Skip to main content

The 10 best AI TV characters we'd start a robot revolution for

An image from Humans

With Humans returning to our screens tonight (if you're in the UK - the US will have to wait a little longer I'm afraid), and Westworld season 2 (opens in new tab) continuing to confound and confuse everyone, we're spoilt for choice when it comes to our favourite fictional AI characters. Often more compelling and interesting than the humans they frequently tussle with, there's a reason why AI series are so popular right now. 

It's fair to say we've come a long way since the days of Robby the Robot and, as the science of artificial intelligence continues to develop in the real world, storytellers are able to take more plausible leaps with presenting lifelike AIs in television, each with their own hopes, motivations, and flaws. 

Still, not every sentient machine has to look or sound like a human, and our list of the best AI TV characters features plenty of classic sci-fi icons, as well as some more contemporary counterparts. If you can't be bothered to read on for yourself, just get Siri it to read it aloud to you; I'm sure it won't get any ideas...


An image of Maeve from Westworld

TV show: Westworld

Sure, Dolores might be the closest thing that Westworld has to an actual protagonist but, let's be honest, Maeve is really the robot we all want to be when we grow up. She's smart, confident, and fiercely independent, even if her total lack of regard for human life is a little worrying for those of us with non-mechanical innards. Long story short, if Maeve wants something, she's going to get it, and you'd do well not to get in her way if you know what's good for you. Heavens knows what will become of her as Westworld continues to upend expectations with its cleverly splintered and wholly unpredictable narrative, but fingers crossed that Maeve won't be leaving our TV screens anytime soon. 


An image of Data from Star Trek: The Next Generation

TV show: Star Trek: The Next Generation

Aside from being hands-down the best Next Generation character (shut up, Worf), Data is also the most loveable AI character ever to have existed on TV screens. He is essentially a sci-fi Pinocchio, dreaming of being a real boy and adopting all sorts of human behaviour, from owning a cat to doing a Riker and growing a beard to look more intelligent. The point, of course, is that by striving to better himself and desiring to fit in Data is already as human as the rest of us. He never needed that feather after all! He could fly all along! Wait, I’m getting my Disney analogies mixed up...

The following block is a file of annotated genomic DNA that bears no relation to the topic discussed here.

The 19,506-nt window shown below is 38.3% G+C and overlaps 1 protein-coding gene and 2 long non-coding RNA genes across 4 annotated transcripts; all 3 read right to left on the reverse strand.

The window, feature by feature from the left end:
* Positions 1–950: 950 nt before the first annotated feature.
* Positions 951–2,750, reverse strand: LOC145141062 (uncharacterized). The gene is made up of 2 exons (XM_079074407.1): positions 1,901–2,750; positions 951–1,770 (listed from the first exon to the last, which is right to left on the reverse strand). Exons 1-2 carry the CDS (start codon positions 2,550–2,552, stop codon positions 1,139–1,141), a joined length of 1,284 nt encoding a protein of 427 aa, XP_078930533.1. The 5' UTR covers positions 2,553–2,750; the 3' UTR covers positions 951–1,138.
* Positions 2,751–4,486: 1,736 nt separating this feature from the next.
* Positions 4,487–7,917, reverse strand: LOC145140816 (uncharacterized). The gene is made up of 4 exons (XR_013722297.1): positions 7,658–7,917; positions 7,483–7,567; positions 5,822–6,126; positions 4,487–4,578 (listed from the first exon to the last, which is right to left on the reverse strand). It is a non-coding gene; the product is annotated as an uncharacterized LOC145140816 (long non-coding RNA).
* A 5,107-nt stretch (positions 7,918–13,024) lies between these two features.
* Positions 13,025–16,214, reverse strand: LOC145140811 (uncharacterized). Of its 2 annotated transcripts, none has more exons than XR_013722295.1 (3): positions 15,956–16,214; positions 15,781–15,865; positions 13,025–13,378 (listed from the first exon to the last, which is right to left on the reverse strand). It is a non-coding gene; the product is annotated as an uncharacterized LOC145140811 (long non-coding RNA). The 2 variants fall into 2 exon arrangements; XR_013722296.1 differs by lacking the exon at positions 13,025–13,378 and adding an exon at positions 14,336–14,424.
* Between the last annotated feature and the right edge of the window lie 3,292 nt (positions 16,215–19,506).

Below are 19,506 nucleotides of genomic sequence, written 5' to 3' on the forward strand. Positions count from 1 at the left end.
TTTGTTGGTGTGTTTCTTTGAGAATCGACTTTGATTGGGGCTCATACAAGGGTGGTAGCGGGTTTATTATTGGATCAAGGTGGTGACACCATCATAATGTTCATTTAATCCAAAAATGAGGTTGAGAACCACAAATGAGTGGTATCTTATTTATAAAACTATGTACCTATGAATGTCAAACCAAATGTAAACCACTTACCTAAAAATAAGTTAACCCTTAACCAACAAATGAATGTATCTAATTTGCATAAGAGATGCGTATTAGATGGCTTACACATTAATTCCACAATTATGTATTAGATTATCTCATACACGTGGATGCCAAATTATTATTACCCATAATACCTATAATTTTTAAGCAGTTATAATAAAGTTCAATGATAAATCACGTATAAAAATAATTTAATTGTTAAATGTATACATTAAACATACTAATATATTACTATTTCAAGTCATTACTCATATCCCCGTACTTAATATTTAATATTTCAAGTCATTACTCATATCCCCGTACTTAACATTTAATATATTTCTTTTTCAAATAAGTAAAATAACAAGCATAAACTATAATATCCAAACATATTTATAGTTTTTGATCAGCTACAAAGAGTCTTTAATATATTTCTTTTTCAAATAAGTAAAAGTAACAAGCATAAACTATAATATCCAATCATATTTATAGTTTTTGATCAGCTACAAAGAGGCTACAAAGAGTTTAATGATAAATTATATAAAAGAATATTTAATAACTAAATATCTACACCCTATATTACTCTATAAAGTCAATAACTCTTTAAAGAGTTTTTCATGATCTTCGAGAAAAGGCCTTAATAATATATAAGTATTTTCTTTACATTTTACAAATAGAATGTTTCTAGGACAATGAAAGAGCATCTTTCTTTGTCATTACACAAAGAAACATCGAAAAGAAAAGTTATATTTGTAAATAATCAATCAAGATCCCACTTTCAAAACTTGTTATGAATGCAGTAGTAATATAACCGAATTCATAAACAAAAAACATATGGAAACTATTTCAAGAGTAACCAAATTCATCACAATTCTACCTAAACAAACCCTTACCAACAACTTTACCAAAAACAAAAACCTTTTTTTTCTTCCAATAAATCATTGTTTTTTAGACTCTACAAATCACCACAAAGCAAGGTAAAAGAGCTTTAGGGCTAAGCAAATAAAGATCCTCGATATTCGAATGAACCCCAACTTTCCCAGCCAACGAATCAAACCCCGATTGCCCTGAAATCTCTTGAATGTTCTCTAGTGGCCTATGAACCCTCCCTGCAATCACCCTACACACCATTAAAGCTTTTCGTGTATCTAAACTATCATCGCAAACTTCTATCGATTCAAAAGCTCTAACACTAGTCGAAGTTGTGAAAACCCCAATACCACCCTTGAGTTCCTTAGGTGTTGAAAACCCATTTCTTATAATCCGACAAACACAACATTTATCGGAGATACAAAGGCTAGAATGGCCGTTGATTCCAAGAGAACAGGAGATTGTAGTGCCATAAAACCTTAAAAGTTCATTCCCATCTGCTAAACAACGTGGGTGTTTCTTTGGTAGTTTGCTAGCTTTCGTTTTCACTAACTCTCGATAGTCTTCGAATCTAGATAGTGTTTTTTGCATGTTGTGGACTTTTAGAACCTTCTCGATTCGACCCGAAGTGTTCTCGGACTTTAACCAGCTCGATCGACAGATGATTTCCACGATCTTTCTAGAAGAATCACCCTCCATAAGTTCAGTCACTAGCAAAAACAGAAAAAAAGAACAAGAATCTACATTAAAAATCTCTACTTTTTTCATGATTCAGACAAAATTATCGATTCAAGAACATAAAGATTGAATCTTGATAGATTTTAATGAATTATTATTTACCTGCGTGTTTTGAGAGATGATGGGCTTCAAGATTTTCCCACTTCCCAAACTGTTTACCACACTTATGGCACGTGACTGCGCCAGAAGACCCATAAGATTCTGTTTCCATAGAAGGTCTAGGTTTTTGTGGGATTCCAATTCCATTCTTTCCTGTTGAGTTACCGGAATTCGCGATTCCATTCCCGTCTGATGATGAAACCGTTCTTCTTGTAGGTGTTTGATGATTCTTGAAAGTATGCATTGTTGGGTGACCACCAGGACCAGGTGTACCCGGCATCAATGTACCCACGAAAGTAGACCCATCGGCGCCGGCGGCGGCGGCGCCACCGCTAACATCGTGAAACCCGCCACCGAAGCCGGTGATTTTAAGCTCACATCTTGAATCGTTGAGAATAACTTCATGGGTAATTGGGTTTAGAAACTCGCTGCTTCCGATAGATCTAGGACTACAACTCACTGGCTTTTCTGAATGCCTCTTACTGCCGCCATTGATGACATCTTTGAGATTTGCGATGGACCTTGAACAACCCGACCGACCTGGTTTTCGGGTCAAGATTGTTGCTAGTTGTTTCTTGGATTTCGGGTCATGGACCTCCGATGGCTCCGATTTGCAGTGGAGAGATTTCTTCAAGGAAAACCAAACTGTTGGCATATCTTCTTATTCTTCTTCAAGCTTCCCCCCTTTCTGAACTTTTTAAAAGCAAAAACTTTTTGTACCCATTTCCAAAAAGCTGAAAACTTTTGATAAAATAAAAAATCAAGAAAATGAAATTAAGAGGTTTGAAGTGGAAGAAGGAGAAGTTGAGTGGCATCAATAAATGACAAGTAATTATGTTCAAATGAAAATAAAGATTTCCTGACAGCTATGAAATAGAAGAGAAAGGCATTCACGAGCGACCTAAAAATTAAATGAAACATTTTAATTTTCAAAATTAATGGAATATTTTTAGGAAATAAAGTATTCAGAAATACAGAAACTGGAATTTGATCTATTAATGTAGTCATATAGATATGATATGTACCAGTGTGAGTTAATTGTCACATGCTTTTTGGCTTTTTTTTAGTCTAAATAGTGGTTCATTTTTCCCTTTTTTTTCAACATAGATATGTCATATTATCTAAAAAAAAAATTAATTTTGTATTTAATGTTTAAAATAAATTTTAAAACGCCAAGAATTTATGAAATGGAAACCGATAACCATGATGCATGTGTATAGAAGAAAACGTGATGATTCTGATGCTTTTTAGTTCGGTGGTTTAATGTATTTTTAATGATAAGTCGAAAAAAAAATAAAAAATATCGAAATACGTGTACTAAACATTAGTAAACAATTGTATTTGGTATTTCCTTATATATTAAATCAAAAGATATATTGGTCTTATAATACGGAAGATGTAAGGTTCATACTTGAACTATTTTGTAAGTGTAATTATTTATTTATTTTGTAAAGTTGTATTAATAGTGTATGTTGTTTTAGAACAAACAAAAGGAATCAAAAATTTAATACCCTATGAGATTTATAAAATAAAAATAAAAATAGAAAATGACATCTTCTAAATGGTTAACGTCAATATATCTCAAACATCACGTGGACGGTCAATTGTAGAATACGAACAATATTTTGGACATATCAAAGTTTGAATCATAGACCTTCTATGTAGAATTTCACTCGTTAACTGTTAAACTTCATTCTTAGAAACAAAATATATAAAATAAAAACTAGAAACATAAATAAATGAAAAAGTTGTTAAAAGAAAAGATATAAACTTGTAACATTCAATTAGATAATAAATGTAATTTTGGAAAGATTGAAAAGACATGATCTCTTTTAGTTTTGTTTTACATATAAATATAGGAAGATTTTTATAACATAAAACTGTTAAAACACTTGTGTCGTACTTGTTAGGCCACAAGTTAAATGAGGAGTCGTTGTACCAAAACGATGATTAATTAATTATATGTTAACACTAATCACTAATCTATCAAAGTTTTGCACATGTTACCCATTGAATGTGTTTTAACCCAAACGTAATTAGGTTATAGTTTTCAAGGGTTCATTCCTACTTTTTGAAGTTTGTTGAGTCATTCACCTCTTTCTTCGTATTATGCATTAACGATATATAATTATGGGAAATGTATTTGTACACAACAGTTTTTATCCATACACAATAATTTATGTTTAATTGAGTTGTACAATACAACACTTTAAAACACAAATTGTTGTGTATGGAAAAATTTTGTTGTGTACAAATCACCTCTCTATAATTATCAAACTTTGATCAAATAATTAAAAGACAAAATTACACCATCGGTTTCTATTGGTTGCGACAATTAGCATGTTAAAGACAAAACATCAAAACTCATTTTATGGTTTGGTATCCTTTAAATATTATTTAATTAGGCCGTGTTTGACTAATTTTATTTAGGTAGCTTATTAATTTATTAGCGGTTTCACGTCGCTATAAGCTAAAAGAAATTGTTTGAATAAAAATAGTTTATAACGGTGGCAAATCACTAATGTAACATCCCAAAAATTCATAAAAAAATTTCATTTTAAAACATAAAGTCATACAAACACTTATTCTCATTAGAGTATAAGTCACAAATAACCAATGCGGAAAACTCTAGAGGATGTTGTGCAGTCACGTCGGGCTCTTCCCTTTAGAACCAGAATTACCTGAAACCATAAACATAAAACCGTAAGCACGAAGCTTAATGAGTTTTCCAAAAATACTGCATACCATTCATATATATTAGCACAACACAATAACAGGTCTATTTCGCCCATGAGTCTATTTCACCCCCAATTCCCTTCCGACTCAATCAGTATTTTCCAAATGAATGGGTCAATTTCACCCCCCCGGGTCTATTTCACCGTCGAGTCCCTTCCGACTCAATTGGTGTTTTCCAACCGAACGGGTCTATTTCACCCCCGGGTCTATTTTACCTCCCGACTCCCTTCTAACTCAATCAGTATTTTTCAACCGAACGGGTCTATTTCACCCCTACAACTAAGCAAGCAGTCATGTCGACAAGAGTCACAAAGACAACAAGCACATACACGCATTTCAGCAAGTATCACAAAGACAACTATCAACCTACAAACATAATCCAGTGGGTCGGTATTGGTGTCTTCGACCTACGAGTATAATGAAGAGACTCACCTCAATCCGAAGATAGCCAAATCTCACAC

An image of Six from Battlestar Galatica

TV show: Battlestar Galactica

I had to limit myself to one BSG Cylon, otherwise the list would have just been all 12 of them, plus Data. If I could only pick one, it has to be the iconic Six in her many different forms – from Gaius’ paramour-turned-peace-seeker, to the abused and traumatised Pegasus Six. In Tricia Helfer’s hands she is certainly more beautiful than your average human, but also just as complex. Special shout-out to poor, poor Boomer, who not only finds out that she’s a sleeper-Cylon, but then has to watch a fully aware Cylon take over her old life. No wonder she ends up at the baby-stealing end of the unbalanced spectrum.


An image of Bender from Futurama

TV show: Futurama

While most of the AI characters on this list are keen to be as human as possible, Bender would never lower himself to our level. Asimov’s laws of robotics obviously never made it to the year 3,000, where the robot mafia run amok and Bender lies, cheats, and steals his way through life. Everyone secretly wishes that they were just a little bit more like Bender, whose sole redeeming feature is that he’s genuinely fond of his BFF Fry. But it’s his irredeemable features that make him so damn loveable. Bender has no interest in your human world. He’ll build his own world! With blackjack! And hookers!


An image of Anita from Humans

TV show: Humans